Today’s guest post comes from my Kickbox colleague, Jennifer Nespola Lantz. Don’t forget to check out her posts over on the Kickbox blog. Take it away, Jen!Yesterday, a colleague shared a link, a much anticipated link, a link that adds clarity to a topic that caused some hair to catch on fire (mine in particular), some ire and anger, much speculation, and little support. That topic: Gmail’s Political Pilot Program or as Gmail has coined it Gmail Verified Sender Program Pilot (some speculate there are reasons for this, but let me learn my lesson and not talk about that just yet).I was hot on the topic when I first read about it and quick to comment judge. I was also quick to jump right into this newly shared link, filled with (what I hoped was) answers to some lingering questions. And what an enjoyable read it was. Not because it was
Over on the Validity blog, my friend Travis Murray has provided an update on the current status of that Gmail pilot program to allow some political senders to in theory be able to bypass some spam filters. Read it and be informed.The whole thing makes me itch. There are just too many apples to give everybody one bite, as I mentioned before.And My colleague Jennifer Nespola Lantz worries that this “is a flat degradation of trust for the end user” and I concur.So…what comes next here? Get ready to start sliding down that slippery slope here, folks.
Jennifer Nespola Lantz’s recent post about Gmail potentially offering political senders a fast pass method to the inbox has gotten me thinking about the spam fight we went through back in the olden times. Before CAN-SPAM, domain reputation and deliverability best practices. There was a time back in those bad old days when the marketing industry mega-group Direct Marketing Association tried to convince the world that opt-out was the best path for email marketing. The arguments as to why this absolutely horseshit plan was supposed to be okay varied; free speech, growth of the economy, support for small businesses, whatever. Everybody should be allowed the chance to hit your inbox at least once, they said; and then you could just tell the sender; each sender, individually, to stop emailing you. They loved touting two things. First was an “opt-out registry” service called e-MPS. Smart netizens knew that allowing this to proceed would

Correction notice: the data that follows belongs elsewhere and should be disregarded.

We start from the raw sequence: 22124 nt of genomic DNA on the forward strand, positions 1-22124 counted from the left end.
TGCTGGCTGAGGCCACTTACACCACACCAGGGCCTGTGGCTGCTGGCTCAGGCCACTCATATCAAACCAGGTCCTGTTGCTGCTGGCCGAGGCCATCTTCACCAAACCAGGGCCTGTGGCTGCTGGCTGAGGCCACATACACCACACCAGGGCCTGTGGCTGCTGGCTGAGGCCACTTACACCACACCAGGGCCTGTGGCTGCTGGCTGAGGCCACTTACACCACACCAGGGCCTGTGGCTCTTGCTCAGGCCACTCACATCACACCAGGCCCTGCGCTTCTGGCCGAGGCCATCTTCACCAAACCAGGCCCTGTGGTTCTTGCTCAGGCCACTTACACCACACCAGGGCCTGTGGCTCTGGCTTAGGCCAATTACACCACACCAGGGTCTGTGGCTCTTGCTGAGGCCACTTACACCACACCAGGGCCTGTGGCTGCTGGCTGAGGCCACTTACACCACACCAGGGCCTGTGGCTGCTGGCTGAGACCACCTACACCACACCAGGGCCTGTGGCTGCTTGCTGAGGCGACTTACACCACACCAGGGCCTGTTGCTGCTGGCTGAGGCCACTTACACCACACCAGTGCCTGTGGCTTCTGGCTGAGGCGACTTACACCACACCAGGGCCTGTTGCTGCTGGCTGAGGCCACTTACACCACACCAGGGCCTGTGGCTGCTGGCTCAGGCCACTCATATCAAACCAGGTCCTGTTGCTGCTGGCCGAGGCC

Today’s guest post comes from my colleague Jennifer Nespola Lantz, VP of Industry Relations and Deliverability at Kickbox, keeping us updated on a potentially upcoming Gmail spam filtering process change that is likely to have a great impact upon all of us. Take it away, Jen!On June 28th, I saw a news article by Axios reporting that “Google moves to keep campaign messages out of spam.” At first glance I was very surprised about the statement knowing all Gmail does to protect users and how hands off they tend to be (outside of the machines doing their magic.) What I originally defined as campaign messages was coming from a too in-the-weeds mental dictionary about email production. I always coined campaigns as a singular email marketing effort. And then I read it…”Google has asked the Federal Election Commission to green light a program that could keep campaign emails from ending up